So how is that any different from the “feature” scope, which I argued can be too limited? After all, features can be brought to market very quickly, they can be deployed against a significant pain point, and they certainly can be revised quickly.
The major difference between a “feature” and a sweet spot is “real technical differentiation” (RTD). RTD has many benefits: First, a sweet spot likely can be patented, or alternatively, kept as a trade secret. Companies with defensible IP, all other things being equal, are usually valued more highly than those that do not have this key competitive advantage. In some cases, they are valued more highly by a substantive amount. In my first startup, we had over two dozen comprehensive patent applications filed when Broadcom approached us about a buyout. We negotiated a significantly higher acquisition price than a similar startup they bought which had revenue (we were five months away from first revenue) primarily because the CTO and co-founder was very impressed at the technology we would be bringing into the company. Recent billion dollar verdicts (e.g., Apple vs. Samsung, Carnegie-Mellon University vs. Marvell) in tech IP lawsuits prove that the benefit of strong IP also holds for public companies.
Second, if a company pursues the patent route and makes it clear that it is filing a comprehensive patent base, management is sending a clear signal to its competition that copying bears significant risk.
Third, a company with RTD is signaling that a lot of work has gone into a product, and that is always a good thing to bring up when setting prices, and negotiating them with large accounts. Earlier I noted that feature-scope companies were disadvantaged with regards to pricing because copycat competitors can arise quickly and that a race to the bottom in pricing can occur. When that happens, everyone loses as the profits get sucked out of the market. The more one’s customers believe that a company has a lot of smart and hard work built into a product, the more value they will attribute to the offered solution.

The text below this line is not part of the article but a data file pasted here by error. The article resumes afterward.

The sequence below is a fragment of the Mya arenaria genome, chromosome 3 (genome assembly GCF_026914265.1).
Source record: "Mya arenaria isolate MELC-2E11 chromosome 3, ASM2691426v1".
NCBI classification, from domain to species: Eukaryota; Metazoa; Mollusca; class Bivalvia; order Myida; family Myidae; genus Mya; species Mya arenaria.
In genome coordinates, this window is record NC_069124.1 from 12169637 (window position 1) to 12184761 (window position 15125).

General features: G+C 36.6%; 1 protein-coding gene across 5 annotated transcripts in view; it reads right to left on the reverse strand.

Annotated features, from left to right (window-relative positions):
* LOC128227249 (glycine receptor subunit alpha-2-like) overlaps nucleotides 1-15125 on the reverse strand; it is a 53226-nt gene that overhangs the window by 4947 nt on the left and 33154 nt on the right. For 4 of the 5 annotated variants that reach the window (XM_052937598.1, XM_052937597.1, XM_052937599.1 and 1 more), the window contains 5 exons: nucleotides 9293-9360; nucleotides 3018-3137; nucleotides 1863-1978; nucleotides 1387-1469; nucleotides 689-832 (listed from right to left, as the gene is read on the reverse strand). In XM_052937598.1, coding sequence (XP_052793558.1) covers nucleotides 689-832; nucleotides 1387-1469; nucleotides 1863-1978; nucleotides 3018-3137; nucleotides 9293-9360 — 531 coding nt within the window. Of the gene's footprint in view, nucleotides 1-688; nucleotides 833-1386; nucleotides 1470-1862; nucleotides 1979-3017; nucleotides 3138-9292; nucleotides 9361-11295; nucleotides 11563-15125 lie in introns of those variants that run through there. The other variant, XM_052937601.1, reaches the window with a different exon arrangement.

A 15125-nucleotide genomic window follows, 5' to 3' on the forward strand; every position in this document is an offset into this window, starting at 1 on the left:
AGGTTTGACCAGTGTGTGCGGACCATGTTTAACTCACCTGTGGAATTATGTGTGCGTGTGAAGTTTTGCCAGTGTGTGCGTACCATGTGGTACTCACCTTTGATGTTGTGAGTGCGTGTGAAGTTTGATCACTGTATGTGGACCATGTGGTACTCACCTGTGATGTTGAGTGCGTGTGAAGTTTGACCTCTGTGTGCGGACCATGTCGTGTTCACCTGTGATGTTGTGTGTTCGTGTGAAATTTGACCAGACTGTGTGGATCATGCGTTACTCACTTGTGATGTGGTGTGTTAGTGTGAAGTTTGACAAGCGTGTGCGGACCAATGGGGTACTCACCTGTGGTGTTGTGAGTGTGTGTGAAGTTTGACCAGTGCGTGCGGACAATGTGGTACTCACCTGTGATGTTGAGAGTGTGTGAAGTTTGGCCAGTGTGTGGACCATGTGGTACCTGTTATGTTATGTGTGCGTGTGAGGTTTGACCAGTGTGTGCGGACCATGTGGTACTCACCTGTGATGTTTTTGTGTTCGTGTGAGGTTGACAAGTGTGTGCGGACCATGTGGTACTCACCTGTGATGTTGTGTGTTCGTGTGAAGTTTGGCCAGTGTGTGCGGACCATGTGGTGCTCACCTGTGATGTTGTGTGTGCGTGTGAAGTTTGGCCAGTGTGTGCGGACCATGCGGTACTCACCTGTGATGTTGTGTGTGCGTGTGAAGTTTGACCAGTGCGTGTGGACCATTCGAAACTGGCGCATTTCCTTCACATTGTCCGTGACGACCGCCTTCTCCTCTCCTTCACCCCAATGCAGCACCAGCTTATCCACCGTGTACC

Fourth, I believe a company attracts much better engineers if they think they are both inventing as well as developing an innovative product. Feature scope companies do not have much invention. Great engineers usually aren’t interested in them and I do not believe good entrepreneurs are, either.
What about the opposite alternative, the company whose scope is so big it requires a lot of time to develop an MVP and which is hard to pivot or revise? I previously argued that these firms can consume so much capital they are unlikely to produce the returns venture capital requires. But there is another problem which is just as important: They consume a lot of time to release an MVP.
That’s a problem in multiple ways. The first is that General Partners measure themselves by Internal Rate of Return (IRR), and time is a strong component of the IRR calculation. Two identical returns, but with substantively different time periods to their payouts will produce quite different performances as measured by IRR. If a GP thinks a company’s exit is seven or more years down the road, they will almost certainly worry about the return on the deal being big enough to make up for the investment duration.
An even bigger problem is that the window for market opportunities is usually opening or closing, but rarely stationary. If you see a big market opportunity, but it will take four years to release an MVP, a firm may release its MVP into a market space whose window has already closed because competitors arrived first and signed up the big prospects with a product or service that has a high switching cost.
A third point related to disadvantage number two is that the VC industry tends to be streaky with regards to investment ideas. Clean tech was all the rage until it wasn’t. The same can be said for a lot of life sciences. It’s not good to be half way through your first development cycle and needing to raise money in a market space which no longer has broad scale support from institutional capital.
Finally, great startups listen to their markets carefully. But a really long development cycle delays market feedback about the MVP because a company hasn’t released it yet. There are only so many ways an entrepreneur can tell the same story in PowerPoint before the market says, “Don’t bother calling me until you have something I can trial.” Quicker feedback is always preferable.
So, one of the very first things I try to determine when I hear a startup idea is whether there is a real RTD. Almost immediately after that, I ask myself how long until an MVP can ship to early prospects. If there is meaningful RTD and the development window is not overly long, then I shift to the team and their understanding of the market.
If there’s no RTD, or if the MVP is years and years away, I start listening with a bias that this idea is probably going to be a bad fit for a seed-focused venture fund. And, I would argue, it may not be a great fit for what you want to do with the next several years of your entrepreneurial efforts.
I encourage entrepreneurs to take the time to understand the scope of their great idea and use that as a filter to help them understand how the opportunity looks to the venture community. When you have a great idea, which can be protected, and which has high value to your target market, it can be a thrilling and lucrative experience to build a company. However, when you’re mismatched either to the low or high side on scope, it will likely lead to a frustrating experience. Being conscious of the choice for a startup’s product scope and opting for RTD with a rapid development cycle will put an entrepreneur consistently in the best position to achieve commercial and financial success.